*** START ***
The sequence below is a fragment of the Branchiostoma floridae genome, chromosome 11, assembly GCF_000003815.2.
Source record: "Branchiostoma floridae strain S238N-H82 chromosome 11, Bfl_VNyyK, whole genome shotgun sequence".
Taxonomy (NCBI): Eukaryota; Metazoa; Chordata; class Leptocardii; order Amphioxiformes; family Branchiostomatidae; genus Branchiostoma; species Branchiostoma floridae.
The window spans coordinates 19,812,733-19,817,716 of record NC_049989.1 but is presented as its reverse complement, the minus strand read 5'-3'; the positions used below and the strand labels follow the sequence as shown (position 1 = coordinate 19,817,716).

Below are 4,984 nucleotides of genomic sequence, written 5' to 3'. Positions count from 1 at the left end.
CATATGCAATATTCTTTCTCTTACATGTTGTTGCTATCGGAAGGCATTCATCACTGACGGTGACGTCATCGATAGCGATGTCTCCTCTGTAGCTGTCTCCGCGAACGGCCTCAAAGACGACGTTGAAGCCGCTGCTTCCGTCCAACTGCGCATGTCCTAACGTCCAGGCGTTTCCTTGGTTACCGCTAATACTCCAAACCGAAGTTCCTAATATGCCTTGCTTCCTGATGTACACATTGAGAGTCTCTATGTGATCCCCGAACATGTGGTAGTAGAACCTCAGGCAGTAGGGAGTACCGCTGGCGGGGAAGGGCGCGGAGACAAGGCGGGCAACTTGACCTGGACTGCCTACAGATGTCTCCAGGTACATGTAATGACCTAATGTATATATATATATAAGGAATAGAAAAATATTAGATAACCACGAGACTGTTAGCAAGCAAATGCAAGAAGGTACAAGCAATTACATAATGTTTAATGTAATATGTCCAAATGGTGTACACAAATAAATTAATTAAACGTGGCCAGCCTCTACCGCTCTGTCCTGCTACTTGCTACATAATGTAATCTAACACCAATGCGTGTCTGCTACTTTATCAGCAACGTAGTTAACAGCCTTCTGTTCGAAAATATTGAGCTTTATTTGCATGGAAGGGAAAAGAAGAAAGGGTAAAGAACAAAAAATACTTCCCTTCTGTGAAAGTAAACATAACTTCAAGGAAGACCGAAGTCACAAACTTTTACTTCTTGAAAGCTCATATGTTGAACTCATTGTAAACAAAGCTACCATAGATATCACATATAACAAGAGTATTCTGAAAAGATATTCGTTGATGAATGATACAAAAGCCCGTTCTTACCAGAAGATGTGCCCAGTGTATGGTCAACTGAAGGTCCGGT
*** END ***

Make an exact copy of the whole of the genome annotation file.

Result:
The sequence below is a fragment of the Branchiostoma floridae genome, chromosome 11, assembly GCF_000003815.2.
Source record: "Branchiostoma floridae strain S238N-H82 chromosome 11, Bfl_VNyyK, whole genome shotgun sequence".
Taxonomy (NCBI): Eukaryota; Metazoa; Chordata; class Leptocardii; order Amphioxiformes; family Branchiostomatidae; genus Branchiostoma; species Branchiostoma floridae.
The window spans coordinates 19,812,733-19,817,716 of record NC_049989.1 but is presented as its reverse complement, the minus strand read 5'-3'; the positions used below and the strand labels follow the sequence as shown (position 1 = coordinate 19,817,716).

Below are 4,984 nucleotides of genomic sequence, written 5' to 3'. Positions count from 1 at the left end.
CATATGCAATATTCTTTCTCTTACATGTTGTTGCTATCGGAAGGCATTCATCACTGACGGTGACGTCATCGATAGCGATGTCTCCTCTGTAGCTGTCTCCGCGAACGGCCTCAAAGACGACGTTGAAGCCGCTGCTTCCGTCCAACTGCGCATGTCCTAACGTCCAGGCGTTTCCTTGGTTACCGCTAATACTCCAAACCGAAGTTCCTAATATGCCTTGCTTCCTGATGTACACATTGAGAGTCTCTATGTGATCCCCGAACATGTGGTAGTAGAACCTCAGGCAGTAGGGAGTACCGCTGGCGGGGAAGGGCGCGGAGACAAGGCGGGCAACTTGACCTGGACTGCCTACAGATGTCTCCAGGTACATGTAATGACCTAATGTATATATATATATAAGGAATAGAAAAATATTAGATAACCACGAGACTGTTAGCAAGCAAATGCAAGAAGGTACAAGCAATTACATAATGTTTAATGTAATATGTCCAAATGGTGTACACAAATAAATTAATTAAACGTGGCCAGCCTCTACCGCTCTGTCCTGCTACTTGCTACATAATGTAATCTAACACCAATGCGTGTCTGCTACTTTATCAGCAACGTAGTTAACAGCCTTCTGTTCGAAAATATTGAGCTTTATTTGCATGGAAGGGAAAAGAAGAAAGGGTAAAGAACAAAAAATACTTCCCTTCTGTGAAAGTAAACATAACTTCAAGGAAGACCGAAGTCACAAACTTTTACTTCTTGAAAGCTCATATGTTGAACTCATTGTAAACAAAGCTACCATAGATATCACATATAACAAGAGTATTCTGAAAAGATATTCGTTGATGAATGATACAAAAGCCCGTTCTTACCAGAAGATGTGCCCAGTGTATGGTCAACTGAAGGTCCGGT